Each day on Pat Miccio’s calendar lists a number, with a running total for the month on the top of the page – usually somewhere in the hundreds. It’s Miccio’s way of marking how many recyclables she has picked up on the daily walks she takes around her Pennsville, N.J., neighborhood, all carefully tabulated on the wall calendar.
In more than four years, Miccio has collected 18,000 recyclable items others dropped on the ground – soda cans, beer bottles, milk jugs, sports drink containers. But for nearly a year, from December 2010 until September 2011, those days on Miccio’s calendar were empty of anything except doctor’s appointments as she battled breast cancer with the help of the staff at Christiana Care’s Helen F. Graham Cancer Center.
Miccio’s odyssey from environmental steward to cancer patient to cancer survivor began with her daily walks more than 10 years ago. While she initially walked for the exercise benefits, Miccio quickly discovered another reason to get out of the house every day.
“I just needed to get out, and then it got to the point where I was walking and I’d see all this mess on the ground,” Miccio said. “It starts getting to you.”
Miccio saw an Oprah Winfrey special about the environment, and it inspired her to start carrying a plastic bag with her to collect some of the mess she would see.
“It started out, I brought one bag with me … and then after a couple of weeks, it would be two bags. Then, another couple of weeks, especially after Septemberfest, it jumped up to four bags,” she said. “It’s amazing what you find. It adds up.”
But the collecting was put on hold after Miccio went to her doctor for a routine mammogram in 2010. Miccio was diagnosed with stage 1 cancer in her left breast. She was sent to the Helen F. Graham Cancer Center to begin a treatment regimen. In October 2010, Miccio underwent a lumpectomy. Chemotherapy and radiation followed, lasting for nine months.
For a year, the fight against breast cancer took precedence over the mission to clean up the environment. Even after the treatment ended, she found that she didn’t have the energy to walk every day – because of the lingering effects of her cancer treatments and an ongoing battle with chronic obstructive pulmonary disease, or COPD.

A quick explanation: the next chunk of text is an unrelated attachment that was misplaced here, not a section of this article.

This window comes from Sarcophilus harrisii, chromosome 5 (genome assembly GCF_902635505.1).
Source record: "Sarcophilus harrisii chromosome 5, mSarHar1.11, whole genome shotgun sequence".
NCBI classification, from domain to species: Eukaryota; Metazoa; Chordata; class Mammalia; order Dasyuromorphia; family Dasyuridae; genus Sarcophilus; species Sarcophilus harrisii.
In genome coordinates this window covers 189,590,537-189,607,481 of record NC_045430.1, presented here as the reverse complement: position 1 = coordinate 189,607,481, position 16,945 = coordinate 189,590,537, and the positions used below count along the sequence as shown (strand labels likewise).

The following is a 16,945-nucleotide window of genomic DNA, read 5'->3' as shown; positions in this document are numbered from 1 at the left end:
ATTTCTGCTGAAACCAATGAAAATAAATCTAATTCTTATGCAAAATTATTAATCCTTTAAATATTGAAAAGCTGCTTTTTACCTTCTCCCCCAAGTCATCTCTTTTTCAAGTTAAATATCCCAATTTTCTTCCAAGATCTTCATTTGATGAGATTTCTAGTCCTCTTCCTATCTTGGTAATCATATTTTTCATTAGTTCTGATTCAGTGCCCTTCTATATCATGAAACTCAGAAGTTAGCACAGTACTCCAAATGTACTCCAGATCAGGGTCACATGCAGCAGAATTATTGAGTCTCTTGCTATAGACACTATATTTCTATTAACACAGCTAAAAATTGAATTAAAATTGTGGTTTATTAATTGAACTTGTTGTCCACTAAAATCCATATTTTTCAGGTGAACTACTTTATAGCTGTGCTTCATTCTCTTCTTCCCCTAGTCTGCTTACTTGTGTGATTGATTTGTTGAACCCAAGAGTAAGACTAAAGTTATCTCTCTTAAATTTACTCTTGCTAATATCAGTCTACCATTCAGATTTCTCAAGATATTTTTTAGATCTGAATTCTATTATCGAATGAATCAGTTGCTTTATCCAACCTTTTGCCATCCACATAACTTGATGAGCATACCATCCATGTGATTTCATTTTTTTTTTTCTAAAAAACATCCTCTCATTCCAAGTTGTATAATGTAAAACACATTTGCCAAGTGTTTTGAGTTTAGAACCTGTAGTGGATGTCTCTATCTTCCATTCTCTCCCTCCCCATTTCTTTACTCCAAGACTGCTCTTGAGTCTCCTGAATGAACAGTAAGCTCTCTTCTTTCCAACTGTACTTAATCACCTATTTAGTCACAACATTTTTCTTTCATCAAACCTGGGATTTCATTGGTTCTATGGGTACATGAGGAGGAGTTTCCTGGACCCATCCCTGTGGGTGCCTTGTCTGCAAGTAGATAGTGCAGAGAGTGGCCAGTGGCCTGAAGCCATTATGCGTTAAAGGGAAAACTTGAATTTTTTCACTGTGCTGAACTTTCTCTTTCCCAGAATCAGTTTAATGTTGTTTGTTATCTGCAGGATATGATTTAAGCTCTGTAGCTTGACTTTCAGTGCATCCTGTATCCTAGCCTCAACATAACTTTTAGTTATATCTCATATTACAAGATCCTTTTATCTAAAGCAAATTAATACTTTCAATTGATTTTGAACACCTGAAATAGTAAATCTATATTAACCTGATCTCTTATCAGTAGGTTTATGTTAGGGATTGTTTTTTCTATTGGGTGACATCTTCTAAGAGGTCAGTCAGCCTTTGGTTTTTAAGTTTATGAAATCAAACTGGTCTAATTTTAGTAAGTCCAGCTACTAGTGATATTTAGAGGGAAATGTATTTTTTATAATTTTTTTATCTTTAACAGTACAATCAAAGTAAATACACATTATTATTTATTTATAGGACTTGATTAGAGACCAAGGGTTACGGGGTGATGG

“I’m realizing what a friend of mine had told me: It takes a while to get back into the full swing of life again,” Miccio said.
As the counts on Miccio’s calendar show, she is getting back. By the end of April, she had collected just 270 pieces for the year.
“I’m usually well over a thousand by that point,” she said.
By the end of August, Miccio’s count had climbed to 1,685 for the year.
“Maybe, by the end of the year, I might break 3,000 pieces,” Miccio said. That number would also put her running total at more than 20,000 recyclable items picked up.
Miccio found another cause to help her get back into the swing of life. She has donated the cans painstakingly collected, sorted, washed and crushed after her daily walk to a friend with a relative on dialysis. The money raised from the recycling effort helps to pay for the machine.
While she never expected to become so well acquainted with the Helen F. Graham Cancer Center and its services, Miccio is grateful that they were able to get her back to her daily walking and her ongoing fight against the mess others leave behind.
“It was one of those wonderful experiences I hope I never have to do again,” Miccio said.
Dear Dr. Laskowski,
I wanted to take this opportunity to share a very positive experience I had at Wilmington Hospital. I have not visited Wilmington Hospital for many years and had the opportunity on Friday to meet with Carol Briody, Infection Control, and Tyesha Rodriguez-Gist, RN in ICU for preparation for a statewide educational program in November.